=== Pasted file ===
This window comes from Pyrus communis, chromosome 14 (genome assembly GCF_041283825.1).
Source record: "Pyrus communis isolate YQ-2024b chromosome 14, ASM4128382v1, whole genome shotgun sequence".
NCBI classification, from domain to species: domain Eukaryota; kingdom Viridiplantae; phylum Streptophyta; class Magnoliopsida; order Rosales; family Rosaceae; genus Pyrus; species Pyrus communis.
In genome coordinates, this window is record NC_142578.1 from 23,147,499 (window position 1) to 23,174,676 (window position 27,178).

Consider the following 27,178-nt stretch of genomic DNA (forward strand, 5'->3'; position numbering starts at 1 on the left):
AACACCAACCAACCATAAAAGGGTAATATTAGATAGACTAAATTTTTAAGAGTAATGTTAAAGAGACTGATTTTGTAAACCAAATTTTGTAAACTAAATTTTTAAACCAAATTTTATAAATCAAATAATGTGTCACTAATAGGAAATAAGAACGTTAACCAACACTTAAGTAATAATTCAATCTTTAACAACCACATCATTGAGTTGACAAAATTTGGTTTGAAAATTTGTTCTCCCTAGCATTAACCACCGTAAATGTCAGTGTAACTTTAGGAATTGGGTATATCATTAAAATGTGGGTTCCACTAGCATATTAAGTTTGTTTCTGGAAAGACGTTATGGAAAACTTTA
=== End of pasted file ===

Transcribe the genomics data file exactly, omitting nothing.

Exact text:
This window comes from Pyrus communis, chromosome 14 (genome assembly GCF_041283825.1).
Source record: "Pyrus communis isolate YQ-2024b chromosome 14, ASM4128382v1, whole genome shotgun sequence".
NCBI classification, from domain to species: domain Eukaryota; kingdom Viridiplantae; phylum Streptophyta; class Magnoliopsida; order Rosales; family Rosaceae; genus Pyrus; species Pyrus communis.
In genome coordinates, this window is record NC_142578.1 from 23,147,499 (window position 1) to 23,174,676 (window position 27,178).

Consider the following 27,178-nt stretch of genomic DNA (forward strand, 5'->3'; position numbering starts at 1 on the left):
AACACCAACCAACCATAAAAGGGTAATATTAGATAGACTAAATTTTTAAGAGTAATGTTAAAGAGACTGATTTTGTAAACCAAATTTTGTAAACTAAATTTTTAAACCAAATTTTATAAATCAAATAATGTGTCACTAATAGGAAATAAGAACGTTAACCAACACTTAAGTAATAATTCAATCTTTAACAACCACATCATTGAGTTGACAAAATTTGGTTTGAAAATTTGTTCTCCCTAGCATTAACCACCGTAAATGTCAGTGTAACTTTAGGAATTGGGTATATCATTAAAATGTGGGTTCCACTAGCATATTAAGTTTGTTTCTGGAAAGACGTTATGGAAAACTTTA